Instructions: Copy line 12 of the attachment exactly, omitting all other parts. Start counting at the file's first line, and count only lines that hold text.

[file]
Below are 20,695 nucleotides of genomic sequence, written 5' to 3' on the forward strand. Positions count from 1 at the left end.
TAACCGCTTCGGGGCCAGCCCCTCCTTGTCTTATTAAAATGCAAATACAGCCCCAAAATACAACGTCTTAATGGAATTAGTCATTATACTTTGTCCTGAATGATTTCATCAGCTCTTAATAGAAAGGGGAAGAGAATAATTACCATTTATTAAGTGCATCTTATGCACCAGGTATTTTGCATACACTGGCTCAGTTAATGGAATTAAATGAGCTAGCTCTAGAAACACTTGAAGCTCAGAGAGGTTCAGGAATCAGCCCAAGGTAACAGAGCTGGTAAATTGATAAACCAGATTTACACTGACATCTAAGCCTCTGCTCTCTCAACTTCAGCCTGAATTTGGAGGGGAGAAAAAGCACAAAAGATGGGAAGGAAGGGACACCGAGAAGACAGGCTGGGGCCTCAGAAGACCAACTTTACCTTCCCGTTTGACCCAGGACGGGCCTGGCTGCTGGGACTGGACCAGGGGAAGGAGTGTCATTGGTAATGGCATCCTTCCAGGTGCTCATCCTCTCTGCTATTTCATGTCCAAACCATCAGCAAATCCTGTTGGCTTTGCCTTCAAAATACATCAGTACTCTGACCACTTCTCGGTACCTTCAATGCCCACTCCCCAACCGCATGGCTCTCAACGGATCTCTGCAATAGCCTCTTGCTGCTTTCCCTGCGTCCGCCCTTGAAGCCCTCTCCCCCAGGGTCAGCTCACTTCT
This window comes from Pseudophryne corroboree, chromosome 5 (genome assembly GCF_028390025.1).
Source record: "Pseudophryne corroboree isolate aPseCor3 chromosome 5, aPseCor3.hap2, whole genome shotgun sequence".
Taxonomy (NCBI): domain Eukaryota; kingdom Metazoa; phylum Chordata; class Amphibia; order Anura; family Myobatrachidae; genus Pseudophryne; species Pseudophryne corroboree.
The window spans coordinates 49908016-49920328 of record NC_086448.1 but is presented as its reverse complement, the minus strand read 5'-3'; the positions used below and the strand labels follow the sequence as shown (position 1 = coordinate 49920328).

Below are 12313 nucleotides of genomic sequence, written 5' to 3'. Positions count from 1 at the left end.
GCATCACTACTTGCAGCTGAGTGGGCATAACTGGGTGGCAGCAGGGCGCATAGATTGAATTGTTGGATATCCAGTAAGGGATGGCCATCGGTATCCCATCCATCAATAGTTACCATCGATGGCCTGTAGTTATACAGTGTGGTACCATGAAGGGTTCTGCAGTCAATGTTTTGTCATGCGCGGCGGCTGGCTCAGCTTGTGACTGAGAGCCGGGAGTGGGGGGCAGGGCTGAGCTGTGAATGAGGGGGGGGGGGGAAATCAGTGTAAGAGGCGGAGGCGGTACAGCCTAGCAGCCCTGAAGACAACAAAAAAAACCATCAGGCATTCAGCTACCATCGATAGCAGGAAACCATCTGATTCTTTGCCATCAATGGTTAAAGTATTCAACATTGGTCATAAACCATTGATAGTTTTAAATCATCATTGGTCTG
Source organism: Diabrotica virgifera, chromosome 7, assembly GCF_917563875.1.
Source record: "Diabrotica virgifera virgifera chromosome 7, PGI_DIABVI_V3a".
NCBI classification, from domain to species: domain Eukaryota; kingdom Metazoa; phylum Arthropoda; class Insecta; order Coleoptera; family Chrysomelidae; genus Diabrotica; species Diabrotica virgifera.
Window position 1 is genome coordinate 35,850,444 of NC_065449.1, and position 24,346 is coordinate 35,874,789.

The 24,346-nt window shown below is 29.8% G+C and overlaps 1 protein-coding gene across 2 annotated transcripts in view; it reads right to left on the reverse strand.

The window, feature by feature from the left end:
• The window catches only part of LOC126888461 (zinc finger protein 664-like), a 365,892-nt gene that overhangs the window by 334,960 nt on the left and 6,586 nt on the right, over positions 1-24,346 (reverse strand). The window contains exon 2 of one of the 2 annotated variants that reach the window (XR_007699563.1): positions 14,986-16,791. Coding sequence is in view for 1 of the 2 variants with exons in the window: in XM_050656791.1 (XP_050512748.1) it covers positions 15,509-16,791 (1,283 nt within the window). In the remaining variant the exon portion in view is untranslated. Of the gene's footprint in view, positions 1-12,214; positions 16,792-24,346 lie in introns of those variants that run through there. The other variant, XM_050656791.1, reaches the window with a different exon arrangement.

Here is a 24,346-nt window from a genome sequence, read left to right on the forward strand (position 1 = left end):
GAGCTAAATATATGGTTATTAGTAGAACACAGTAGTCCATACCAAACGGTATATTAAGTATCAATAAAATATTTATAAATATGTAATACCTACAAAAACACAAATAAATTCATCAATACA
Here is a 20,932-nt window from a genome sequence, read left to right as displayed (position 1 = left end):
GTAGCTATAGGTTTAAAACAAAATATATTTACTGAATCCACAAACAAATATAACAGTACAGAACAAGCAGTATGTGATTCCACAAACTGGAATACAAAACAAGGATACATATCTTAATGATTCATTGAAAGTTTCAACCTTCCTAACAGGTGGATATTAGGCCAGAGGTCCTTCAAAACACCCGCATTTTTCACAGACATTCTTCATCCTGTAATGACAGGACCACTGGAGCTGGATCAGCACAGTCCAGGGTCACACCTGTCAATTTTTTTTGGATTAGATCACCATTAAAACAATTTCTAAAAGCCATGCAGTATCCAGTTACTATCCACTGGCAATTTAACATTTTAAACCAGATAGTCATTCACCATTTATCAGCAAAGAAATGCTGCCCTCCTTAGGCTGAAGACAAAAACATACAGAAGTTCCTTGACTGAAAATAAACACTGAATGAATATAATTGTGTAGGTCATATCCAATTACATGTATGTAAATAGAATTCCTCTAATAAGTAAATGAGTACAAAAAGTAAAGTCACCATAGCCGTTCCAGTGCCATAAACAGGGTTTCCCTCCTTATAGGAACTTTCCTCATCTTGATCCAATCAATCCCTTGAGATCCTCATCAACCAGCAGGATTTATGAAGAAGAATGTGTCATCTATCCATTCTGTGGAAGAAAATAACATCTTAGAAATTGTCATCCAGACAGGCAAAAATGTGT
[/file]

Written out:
Window position 1 is genome coordinate 35,850,444 of NC_065449.1, and position 24,346 is coordinate 35,874,789.